What makes an action justifiable defense instead of assault? Worked into the legal system in an attempt to provide rules and guidelines for actions involving defense, it can be incredibly difficult for any citizen of the US to know exactly what their rights are. Protecting you, your family, and your property may require split second timing, not allowing you to look up your legal right in the situation before proceeding.
That is why it is absolutely important that you understand the laws surrounding home defense. The more you know about what is and is not acceptable, the more prepared you will if the situation arises. Let’s take a moment to review how California handles claims of “Stand Your Ground” and how this may affect defending your property from potential threats.
Where California Is On “Stand Your Ground” Laws
In California law or statutes there is no mention to a “Stand Your Ground” law. That being said, it can still be used as a justifiable defense if facing a homicide charge. In order to be successful, it must meet several conditions. First, you must be defending. Proactive aggression invalidates your claim. Second, you have to believe the danger to you or your family is imminent. Finally, you have to believe that using deadly force is the only way to resolve the situation. As long as the jury reasonably believes that you are in danger, you can be acquitted of the charges. These home defense laws come in to play when you are defending you, your family, and your home from outside your property. For example, if someone were threatening you as you walked on the street in front of your home, technically not being on your property yet would result in these rules. When you are on your property and threatened, the rules change.
The Castle Doctrine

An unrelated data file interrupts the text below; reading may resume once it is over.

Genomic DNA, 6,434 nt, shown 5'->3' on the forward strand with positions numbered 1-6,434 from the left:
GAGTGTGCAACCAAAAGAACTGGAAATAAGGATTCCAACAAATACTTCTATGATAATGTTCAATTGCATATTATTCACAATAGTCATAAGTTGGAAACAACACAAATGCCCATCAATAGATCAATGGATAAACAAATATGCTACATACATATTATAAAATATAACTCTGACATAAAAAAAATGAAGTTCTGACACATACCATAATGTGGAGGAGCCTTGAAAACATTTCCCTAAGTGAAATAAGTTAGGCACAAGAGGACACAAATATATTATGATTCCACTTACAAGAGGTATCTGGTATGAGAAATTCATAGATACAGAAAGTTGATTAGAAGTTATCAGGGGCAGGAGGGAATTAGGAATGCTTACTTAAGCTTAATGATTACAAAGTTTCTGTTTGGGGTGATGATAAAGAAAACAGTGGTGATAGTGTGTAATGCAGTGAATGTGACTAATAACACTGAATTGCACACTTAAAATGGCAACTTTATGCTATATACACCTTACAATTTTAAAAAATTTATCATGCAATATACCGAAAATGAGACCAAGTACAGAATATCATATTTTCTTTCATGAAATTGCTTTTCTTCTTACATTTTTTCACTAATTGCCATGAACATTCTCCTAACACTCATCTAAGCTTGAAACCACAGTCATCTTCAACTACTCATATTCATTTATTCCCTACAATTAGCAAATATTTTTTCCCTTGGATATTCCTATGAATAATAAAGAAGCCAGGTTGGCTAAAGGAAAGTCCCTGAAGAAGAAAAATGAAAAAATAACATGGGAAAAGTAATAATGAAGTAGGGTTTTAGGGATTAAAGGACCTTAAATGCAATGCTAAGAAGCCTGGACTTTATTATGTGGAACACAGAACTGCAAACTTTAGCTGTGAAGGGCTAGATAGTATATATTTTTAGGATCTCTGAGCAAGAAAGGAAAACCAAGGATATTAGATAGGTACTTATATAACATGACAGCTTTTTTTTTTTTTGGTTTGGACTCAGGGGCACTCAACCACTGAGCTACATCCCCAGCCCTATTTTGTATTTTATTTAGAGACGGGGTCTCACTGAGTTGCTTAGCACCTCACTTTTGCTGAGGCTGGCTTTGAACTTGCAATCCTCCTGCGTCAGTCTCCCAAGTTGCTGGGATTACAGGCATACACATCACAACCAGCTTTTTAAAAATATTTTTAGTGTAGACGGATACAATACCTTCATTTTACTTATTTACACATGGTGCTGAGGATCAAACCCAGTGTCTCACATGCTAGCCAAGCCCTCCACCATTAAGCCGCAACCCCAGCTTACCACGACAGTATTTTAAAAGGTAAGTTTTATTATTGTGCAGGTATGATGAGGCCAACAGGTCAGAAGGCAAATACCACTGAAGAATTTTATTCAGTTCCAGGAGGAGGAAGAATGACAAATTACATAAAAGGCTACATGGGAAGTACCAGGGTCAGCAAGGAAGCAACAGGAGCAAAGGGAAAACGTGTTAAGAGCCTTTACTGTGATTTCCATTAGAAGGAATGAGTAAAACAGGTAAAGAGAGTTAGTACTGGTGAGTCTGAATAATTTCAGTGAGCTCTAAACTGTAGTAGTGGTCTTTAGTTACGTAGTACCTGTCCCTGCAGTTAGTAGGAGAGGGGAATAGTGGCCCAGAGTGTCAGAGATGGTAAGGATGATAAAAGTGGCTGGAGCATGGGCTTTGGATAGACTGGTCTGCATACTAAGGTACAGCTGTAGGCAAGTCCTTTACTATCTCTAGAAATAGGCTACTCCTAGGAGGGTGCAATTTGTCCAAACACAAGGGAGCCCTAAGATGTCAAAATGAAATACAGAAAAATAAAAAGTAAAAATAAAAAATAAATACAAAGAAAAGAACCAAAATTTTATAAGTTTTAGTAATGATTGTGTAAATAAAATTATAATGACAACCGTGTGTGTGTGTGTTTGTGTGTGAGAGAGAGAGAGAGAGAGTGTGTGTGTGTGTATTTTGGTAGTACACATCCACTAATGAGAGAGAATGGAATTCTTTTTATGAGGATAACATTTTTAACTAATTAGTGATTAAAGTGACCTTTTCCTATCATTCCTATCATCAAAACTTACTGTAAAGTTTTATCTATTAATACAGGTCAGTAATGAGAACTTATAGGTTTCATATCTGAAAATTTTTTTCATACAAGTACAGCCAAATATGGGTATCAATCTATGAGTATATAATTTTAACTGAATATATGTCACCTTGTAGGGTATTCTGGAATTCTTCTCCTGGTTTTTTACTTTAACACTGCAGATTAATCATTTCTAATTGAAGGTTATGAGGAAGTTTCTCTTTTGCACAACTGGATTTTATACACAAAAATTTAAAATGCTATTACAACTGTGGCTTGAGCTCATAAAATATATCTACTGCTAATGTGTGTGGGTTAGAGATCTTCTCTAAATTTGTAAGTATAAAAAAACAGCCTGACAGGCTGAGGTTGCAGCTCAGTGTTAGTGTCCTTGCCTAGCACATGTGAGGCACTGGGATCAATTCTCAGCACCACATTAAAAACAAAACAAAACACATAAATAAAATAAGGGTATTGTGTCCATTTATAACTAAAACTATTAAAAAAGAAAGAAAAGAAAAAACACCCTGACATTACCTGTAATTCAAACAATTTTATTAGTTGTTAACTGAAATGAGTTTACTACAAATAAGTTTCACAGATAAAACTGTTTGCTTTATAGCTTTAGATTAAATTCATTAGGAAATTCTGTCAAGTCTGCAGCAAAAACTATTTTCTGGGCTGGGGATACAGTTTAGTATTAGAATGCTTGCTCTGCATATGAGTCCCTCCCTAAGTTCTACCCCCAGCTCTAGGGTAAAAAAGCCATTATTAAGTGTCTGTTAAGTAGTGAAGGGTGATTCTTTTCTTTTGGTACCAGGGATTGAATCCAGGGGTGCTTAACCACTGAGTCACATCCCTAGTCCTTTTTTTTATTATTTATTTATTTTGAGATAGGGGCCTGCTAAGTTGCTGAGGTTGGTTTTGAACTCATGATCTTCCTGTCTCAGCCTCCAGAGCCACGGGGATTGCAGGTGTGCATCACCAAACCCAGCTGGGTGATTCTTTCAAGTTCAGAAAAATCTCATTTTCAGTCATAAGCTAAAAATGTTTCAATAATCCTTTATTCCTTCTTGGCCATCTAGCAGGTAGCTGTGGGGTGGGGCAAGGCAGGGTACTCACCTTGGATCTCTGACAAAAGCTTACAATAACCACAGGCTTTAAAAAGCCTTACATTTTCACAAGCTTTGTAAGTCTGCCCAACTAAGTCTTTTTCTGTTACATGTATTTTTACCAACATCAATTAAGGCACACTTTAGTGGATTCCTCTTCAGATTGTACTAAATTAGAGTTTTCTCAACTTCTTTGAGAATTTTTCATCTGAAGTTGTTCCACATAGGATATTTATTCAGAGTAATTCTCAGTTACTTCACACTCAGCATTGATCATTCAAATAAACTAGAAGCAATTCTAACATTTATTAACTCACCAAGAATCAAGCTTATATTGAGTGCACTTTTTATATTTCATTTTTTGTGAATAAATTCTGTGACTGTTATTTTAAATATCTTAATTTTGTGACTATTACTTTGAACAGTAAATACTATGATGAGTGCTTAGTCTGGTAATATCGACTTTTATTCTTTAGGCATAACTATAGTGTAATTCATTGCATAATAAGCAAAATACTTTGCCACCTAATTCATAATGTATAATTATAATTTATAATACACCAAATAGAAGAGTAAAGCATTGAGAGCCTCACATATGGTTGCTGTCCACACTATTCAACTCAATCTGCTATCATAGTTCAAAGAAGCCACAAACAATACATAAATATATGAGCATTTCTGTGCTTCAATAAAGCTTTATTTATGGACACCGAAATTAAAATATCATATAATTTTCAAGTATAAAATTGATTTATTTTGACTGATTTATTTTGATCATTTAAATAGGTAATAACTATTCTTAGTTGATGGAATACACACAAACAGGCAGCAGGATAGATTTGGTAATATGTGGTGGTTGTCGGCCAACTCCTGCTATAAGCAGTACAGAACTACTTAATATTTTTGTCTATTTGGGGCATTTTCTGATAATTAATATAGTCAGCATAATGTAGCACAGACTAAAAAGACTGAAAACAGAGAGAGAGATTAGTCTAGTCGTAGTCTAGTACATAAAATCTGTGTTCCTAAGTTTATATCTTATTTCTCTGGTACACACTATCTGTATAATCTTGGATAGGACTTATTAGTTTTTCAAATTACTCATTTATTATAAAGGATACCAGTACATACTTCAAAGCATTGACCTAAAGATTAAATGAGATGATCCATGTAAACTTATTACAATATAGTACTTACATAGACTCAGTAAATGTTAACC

Included below is a quote from the California Penal Code Section 198.5. The purpose of this quote is so that you know what the law has to say about home defense.
“A defendant is not required to retreat. He or she is entitled to stand his or her ground and defend himself or herself and, if reasonably necessary, to pursue an assailant until the danger of (death/great bodily injury/<insert forcible and atrocious crime>) has passed. This is so even if safety could have been achieved by retreating.”
The above is in reference to the Castle Doctrine and is as similar as California gets to have a similar law on the books. In particular, if a person ends up forcing their way onto your property and into your home, then you are fully allowed to protect yourself. That being said, even the justification for using deadly force has to be proved by you afterwards.
You will have to have believed that the person has entered your home in an unlawful manner. In addition, the person would have to be acting in a manner that can be considered unlawful. For example, if a fire fighter were putting out a fire inside your home, you would not have grounds to cause deadly force. Also, you have to believe that there is significant risk of injury or even death to yourself or your family. Finally, deadly force is only justified when you or someone in your home did not provoke the intruder.
Where Does That Leave Us?
The context of the situation is absolutely key. In the heat of the moment, you won’t be thinking about laws and guidelines. You will be thinking about securing the health and safety of you and those you love. However, by understanding the rules above, you can ensure that you are completely within the law when you are defending yourself. Tiny changes in your action can make the difference between possible jail time as well as life and death for the individual unlawfully in your own home. As the Castle Doctrine is designed for the benefit of the homeowner, use of deadly force is justified far more in cases where a person enters your home. Finally, other forms of protection, including those that are non lethal, do not carry with them the same burdens of proof.